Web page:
(aka. Hiding in Plain Sight)
I’ve been spending a lot of time lately implementing Power BI solutions using SSAS Tabular models as the back end data source. I’m biased towards Tabular for several reasons. The level of entry to understanding and implementing is initially low, the compression and speed are outstanding, and the DAX language and relational concepts between a SSAS Tabular model and projects built within the Power BI Desktop are the same. I never jumped on the MDX/Multidimensional train because my focus was on database development and internals back then, so by the time I focused more on Business Intelligence, it was an easy choice for me to invest my time where Microsoft seemed to be investing theirs.
One of the challenges with SSAS Tabular model development, for me, has always been the need to fully vet out a new measure or calculation in the intended visuals. The current option we have in Visual Studio to visualize our data quickly is the Analyze in Excel feature.
Analyze in Excel will automatically create a pivot table of your model and expose all your tables and measures for you to test. It provides a quick and easy way to verify role level security, pivot your data, and confirm outcomes. I like it, but I find that I really wanted to develop in the Power BI Desktop since I spend the vast majority of my time using it and deploying solutions with it.
I longed for a quick way to see results when using Live Query the same way I got them when importing or using Direct Query on a database. My existing approach was to add a couple measures in Visual Studio, process my model, and deploy it for each set of changes. I would then refresh the dataset in Power BI Desktop to see if the new measure or calculation worked in the visuals the way I expected. After struggling with this, and doing a couple heavy days of DAX development at a client on their SSAS Tabular model, I had all my windows open and noticed something in SQL Management Studio that should have been apparent to me a while ago…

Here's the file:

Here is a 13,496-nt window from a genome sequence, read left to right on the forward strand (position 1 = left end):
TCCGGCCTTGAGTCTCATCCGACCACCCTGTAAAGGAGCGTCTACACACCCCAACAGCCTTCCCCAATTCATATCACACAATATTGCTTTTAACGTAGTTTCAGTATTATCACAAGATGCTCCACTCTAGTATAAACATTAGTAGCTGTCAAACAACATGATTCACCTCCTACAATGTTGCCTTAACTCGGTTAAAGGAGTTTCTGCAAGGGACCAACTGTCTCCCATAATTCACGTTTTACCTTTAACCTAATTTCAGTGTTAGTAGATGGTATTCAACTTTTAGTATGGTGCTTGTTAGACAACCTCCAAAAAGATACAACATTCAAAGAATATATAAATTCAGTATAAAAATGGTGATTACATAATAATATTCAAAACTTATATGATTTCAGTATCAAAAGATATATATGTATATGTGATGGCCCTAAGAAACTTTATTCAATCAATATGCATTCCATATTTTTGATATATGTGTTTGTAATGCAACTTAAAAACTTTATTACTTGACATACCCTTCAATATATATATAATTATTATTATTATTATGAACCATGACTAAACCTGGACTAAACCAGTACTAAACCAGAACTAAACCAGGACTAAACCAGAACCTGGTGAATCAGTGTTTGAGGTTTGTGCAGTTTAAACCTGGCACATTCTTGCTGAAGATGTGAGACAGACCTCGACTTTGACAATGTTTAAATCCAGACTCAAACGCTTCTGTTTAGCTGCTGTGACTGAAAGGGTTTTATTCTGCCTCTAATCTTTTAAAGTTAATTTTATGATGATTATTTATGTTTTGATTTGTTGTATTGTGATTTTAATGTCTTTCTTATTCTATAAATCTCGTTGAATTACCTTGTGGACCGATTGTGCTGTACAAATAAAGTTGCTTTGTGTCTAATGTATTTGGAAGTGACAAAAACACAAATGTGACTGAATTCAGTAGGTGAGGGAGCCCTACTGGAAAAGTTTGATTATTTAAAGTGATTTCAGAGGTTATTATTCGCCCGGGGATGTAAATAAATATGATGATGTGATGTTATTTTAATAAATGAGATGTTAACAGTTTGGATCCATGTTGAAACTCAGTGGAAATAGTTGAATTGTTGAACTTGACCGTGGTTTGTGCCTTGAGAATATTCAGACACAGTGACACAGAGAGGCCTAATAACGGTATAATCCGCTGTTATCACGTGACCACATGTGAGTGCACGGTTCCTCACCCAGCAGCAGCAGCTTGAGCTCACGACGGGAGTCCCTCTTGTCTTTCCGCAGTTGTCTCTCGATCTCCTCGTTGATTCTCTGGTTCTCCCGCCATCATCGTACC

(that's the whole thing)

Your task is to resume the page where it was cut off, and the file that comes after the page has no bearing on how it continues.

There is a temporary model that is spun up when developing against a Tabular model. The ugly one that looks like “model name _ Your Name _ GUID”.
Each time you open an instance of the model in Visual Studio, this temporary instance lives for the life of your session… You probably see where I’m going with this.
I immediately connected a Power BI Desktop live connection to this model instance and quickly realized I could make any change in the Visual Studio session and refresh the Desktop to see the automatic results. I could create a measure, see how it behaves, alter it, remove it, and the change popped into view after a quick refresh in the PBI Desktop. It automatically used the live connection to the temporary model the same way as the deployed version, and my sweet development nirvana had been achieved! (ok, maybe not completely, but I’m excited to discover this option even though it was in plain sight)
I love this new-found method of development because it gives me the end to end cycle of working on my Tabular model in Visual Studio. Now I get to see the instant results in all the visual use cases in Power BI. It saves a ton of time processing, and reprocessing, the model to ensure calculations are vetted. Once I’ve verified all my new updates are performing as expected, I can check in my changes to the main Tabular model in my Visual Studio session and process/deploy it a single time to apply the changes.
I always enjoyed the end to end experience when importing data into the PBI Desktop, and to be able to model and build calculations in the visuals area is great. Now, I can get almost the same development experience using my Tabular model on the back end. And all it took was a little frustration, and seeing something that was staring back at me every time I opened my SSAS instance in SQL Server Management Studio. I hope you find this solution useful, or at least get a chuckle that it took me this long to realize this was an option.
Have any tips or tricks that may be hiding in plain sight? Share in the comments section.